Kylah Fanning '20 is a linguistics major and education minor who spent the fall semester studying in Morocco.
Kylah took part in a program run by the School for International Training focused on the issues of migration and transnational identity that’s based in the Moroccan capital of Rabat.
“I haven’t been outside the U.S., so I was really excited to go abroad, use the French I had been learning for so long, and interact with non-American-centric understandings of the world,” says Kylah.
In addition to classes on migration and research methods, Kylah was able to study Arabic. But much of her learning occurred outside the classroom.
“Living abroad meant I was constantly actively learning; I learned to navigate, most of the time in languages I wasn’t confident in. I also learned how to be lonely in some ways: without the familiar surroundings of Bryn Mawr and the community here, I had both the challenge and opportunity of structuring my time to explore unfamiliar places and experiences.”
The program also featured a trip to the Netherlands to see the impact there.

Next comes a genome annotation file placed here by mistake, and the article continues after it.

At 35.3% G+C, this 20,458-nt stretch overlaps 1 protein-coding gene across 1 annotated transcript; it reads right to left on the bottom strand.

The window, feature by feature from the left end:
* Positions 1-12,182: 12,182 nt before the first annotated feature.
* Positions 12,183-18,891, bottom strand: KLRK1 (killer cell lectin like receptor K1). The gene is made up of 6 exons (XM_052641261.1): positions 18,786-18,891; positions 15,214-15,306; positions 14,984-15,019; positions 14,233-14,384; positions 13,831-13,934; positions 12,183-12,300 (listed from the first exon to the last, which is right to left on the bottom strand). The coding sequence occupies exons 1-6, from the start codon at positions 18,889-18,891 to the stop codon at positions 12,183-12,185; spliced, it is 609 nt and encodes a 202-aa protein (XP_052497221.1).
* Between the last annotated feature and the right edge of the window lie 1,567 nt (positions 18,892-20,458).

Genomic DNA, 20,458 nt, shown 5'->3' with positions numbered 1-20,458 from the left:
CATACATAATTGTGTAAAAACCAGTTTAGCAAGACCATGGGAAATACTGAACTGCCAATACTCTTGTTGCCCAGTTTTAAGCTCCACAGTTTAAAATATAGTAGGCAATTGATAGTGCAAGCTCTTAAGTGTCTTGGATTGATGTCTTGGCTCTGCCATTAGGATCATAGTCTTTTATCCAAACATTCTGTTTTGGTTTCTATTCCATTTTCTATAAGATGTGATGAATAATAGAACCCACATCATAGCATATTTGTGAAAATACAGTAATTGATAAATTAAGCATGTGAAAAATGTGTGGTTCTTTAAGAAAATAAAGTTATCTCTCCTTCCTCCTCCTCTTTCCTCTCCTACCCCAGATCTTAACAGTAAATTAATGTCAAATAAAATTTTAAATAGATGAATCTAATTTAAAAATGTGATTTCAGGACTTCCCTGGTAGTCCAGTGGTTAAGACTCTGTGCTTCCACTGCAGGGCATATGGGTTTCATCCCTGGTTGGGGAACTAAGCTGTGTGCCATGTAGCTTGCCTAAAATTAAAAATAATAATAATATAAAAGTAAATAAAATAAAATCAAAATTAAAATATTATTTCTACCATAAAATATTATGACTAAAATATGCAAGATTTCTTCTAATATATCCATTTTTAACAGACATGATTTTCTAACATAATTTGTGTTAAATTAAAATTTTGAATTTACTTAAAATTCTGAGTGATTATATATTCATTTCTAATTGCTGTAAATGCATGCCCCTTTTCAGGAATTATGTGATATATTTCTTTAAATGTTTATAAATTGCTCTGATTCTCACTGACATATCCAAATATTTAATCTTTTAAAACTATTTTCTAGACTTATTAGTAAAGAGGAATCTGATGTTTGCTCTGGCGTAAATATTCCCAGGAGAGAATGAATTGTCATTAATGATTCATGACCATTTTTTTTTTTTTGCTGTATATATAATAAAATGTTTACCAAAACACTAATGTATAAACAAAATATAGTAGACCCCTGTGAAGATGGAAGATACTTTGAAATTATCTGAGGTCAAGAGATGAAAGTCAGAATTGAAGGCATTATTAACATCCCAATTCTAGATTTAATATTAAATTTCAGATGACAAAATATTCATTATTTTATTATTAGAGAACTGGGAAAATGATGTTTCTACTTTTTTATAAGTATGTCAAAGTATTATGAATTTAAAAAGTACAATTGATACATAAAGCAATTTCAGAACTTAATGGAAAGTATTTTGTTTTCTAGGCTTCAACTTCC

“I love exploring different cities and thinking about how their histories and cultures affect how they were built and maintained, and I loved learning more about the interconnectedness of Europe and North Africa throughout history.”
Some of Kylah’s favorite memories of her time abroad are from the time spent with her host family.
“I was incredibly lucky to be placed with a wonderful host family. My host sisters and I have a lot in common, and we spent many evenings eagerly finishing our homework so we could sing karaoke together and eat dinner as a family.”
As she reflects on her time in Morocco, she is both nostalgic and grateful. “There are certainly things I miss about Morocco—living two blocks from a beautiful beach, seeing the incredible artisans create their work in Fez, the weather and food—but most of all the people I met, especially my host family. With luck, one day I would love to return.”
To students considering study abroad, Kylah advises that they “embrace new experiences, and to take the time to learn about some of the politics and history of the places they are headed.”